YMCA Should Pay Property Taxes to Fund Youth Programs

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I read a nice article this weekend from Michelle Kinsey about the youth programs in our parks.

According to the article, “About 215 kids are participating in the P.A.R.K.S. Program day camp…that number does not include the children participating in the other recreation programs this summer, from cheerleading to Judo to Zumba, held in the afternoons at the park and other locations. The free camp is operated by Friends of Conley and made possible through partnerships with the city of Muncie and other community centers. Breakfast and lunch is provided by Second Harvest Food Bank.”

The partnership is funded by Mayor Dennis Tyler from his EDIT funds to the tune of $60 thousand. Earlier this year, Mayor Tyler told City Council that he is expecting the city to find a way to budget for these programs in the future.

Before council members look to the overall tax base to assist in this worthwhile cause, I’d like to once again make a recommendation.

As a reminder, a similar question was posed several years ago by the Editor of our Gannett paper, and my response raised the blood pressure of Cathy Clark, CEO of the YMCA. So much so, she threatened to have me banned from all facilities (she later followed through with her threat)

Before I make that recommendation, let’s rephrase the question and ask, “Why isn’t the YMCA reaching these kids?”

As taxpayers in the community, we offer tax-exempt statuses to organizations like the Y who promise to improve the overall wellness of our young kids. However, the YMCA offers “scholarships” or “discounted memberships” which are only affordable by a small percent of the population.

Overall, from YMCA insiders, a typical branch serves around 8% of the population for any given community.

In effect, 92% of the population is subsidizing membership fees for 8% of the population who can afford health club dues, but get even cheaper dues because the Y doesn’t have to pay property taxes.

If you don’t consider the Y a health club, do you see any competition in Delaware County? Of course not. They are a health club and the only competition is the brand new recreational complex at BSU which is only available to employees, students and alumni – how convenient. More taxpayer subsidized memberships for which the majority cannot utilize.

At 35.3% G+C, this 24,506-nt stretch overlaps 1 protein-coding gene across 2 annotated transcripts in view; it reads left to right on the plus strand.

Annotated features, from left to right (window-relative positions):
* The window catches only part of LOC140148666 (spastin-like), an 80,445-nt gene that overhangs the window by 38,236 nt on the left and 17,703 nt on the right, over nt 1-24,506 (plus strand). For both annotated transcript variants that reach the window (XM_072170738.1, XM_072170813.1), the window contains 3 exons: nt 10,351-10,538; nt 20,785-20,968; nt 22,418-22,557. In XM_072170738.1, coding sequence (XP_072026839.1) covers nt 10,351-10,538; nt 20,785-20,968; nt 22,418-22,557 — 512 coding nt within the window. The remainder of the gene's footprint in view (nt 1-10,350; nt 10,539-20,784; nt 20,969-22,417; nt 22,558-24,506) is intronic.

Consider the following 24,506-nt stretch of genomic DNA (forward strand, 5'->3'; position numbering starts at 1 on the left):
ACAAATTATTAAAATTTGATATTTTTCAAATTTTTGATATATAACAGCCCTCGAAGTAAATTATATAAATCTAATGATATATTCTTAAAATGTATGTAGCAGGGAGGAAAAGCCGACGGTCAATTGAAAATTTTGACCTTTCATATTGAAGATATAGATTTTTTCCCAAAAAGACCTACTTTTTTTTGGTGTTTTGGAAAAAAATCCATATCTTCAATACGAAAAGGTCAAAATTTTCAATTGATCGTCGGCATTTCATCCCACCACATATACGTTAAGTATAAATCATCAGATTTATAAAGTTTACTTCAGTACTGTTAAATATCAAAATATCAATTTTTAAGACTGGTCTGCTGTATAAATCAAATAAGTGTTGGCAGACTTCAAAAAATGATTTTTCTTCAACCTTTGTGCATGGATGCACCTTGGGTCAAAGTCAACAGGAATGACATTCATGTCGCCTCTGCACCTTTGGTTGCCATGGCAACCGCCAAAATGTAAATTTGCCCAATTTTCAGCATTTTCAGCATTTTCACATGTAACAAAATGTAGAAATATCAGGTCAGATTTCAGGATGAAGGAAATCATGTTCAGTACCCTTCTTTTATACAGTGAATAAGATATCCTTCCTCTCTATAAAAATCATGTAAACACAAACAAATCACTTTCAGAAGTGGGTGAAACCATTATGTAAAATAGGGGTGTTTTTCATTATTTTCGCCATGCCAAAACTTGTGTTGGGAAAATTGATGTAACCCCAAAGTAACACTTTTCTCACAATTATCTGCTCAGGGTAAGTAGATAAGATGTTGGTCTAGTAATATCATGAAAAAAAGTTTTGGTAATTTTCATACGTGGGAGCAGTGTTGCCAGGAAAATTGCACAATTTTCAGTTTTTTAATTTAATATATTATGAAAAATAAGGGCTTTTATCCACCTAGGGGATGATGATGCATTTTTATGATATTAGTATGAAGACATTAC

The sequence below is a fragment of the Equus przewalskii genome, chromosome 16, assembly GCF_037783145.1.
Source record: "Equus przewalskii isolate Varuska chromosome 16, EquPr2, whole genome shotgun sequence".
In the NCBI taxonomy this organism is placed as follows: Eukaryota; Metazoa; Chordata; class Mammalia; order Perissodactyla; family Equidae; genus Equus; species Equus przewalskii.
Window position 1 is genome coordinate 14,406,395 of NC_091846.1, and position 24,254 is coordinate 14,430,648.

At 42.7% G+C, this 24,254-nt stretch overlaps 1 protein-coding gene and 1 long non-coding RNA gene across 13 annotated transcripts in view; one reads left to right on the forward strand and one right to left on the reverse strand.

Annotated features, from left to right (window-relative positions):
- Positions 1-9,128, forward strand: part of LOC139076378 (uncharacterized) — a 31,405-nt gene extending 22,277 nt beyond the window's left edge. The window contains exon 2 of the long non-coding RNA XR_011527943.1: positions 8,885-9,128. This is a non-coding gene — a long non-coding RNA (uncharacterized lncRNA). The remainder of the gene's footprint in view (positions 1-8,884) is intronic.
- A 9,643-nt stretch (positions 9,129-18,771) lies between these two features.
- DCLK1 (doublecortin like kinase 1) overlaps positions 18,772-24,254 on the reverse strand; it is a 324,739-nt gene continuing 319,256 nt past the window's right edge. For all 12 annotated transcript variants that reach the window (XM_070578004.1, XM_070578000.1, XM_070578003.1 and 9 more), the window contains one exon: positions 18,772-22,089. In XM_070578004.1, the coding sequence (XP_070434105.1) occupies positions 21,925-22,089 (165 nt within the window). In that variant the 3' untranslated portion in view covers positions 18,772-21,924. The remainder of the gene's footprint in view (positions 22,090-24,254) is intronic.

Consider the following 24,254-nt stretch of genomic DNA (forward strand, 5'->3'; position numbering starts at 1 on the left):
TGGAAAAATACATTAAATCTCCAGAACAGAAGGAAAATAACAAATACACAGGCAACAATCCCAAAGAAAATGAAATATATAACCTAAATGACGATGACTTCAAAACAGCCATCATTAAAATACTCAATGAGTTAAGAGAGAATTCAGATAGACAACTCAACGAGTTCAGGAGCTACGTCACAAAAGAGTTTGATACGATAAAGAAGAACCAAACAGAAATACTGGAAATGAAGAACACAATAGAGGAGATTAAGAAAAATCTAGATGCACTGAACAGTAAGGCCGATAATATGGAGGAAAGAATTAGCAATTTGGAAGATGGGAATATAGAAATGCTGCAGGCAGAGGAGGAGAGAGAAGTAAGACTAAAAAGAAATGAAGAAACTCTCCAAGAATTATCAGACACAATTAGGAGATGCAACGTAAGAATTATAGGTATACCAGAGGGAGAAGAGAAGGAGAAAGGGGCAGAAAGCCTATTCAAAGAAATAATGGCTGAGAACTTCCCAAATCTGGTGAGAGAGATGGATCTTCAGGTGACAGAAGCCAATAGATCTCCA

Starting to sense a theme here? Tax exempt status with exclusivity.

Not to point out the obvious, but in Delaware County, the YMCA is conveniently located near their affluent members.  They’ve positioned themselves with two clubs in Northwest Delaware County, and none are located in the south or east side of Muncie where you’d traditionally see a non-profit assisting “underserved” populations. Where do you find Buley, Boys and Girls Club, Ross, Blood n Fire, etc.

Our YMCA operates more like an exclusive health club membership for affluent citizens in our county while not contributing one penny to our tax base. If they lost their tax exemption (which they should, and might), what would happen?

They would have to charge more to health club members (8% of our population) for their opportunity to work out in a facility operated by a CEO making over $150,000 a year (not a bad salary for a non-profit in Muncie, Indiana).

After a quick phone call to our Delaware County Assessor’s office, we discovered that if the YMCA paid property taxes on their facilities in downtown and northwest Muncie, the city would receive an additional $250,000 in property taxes which would go a long way to support these youth programs in the parks over the summer and maybe throughout the year. How many more kids could be served?

Back to the question of,  “Who should pay for programs in our existing park system?”

Before we immediately look toward the easy solution and just increase taxes on those who cannot afford another tax increase, let’s focus on those who are already benefiting from our economic structure and ask them to pay their fair share first. Ask the YMCA and their members to pay property taxes on the real estate owned in Muncie, so a larger majority of our kids can benefit from the great work the Friends of Conley are doing in our community.


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About Author

Journalist, entrepreneur, publisher, DSA member, and ethical leader with a passion for truth-seeking. Enjoy cycling, yoga, meditation, and spending quality time with my daughter. Wellness advocate who practices servant style leadership.

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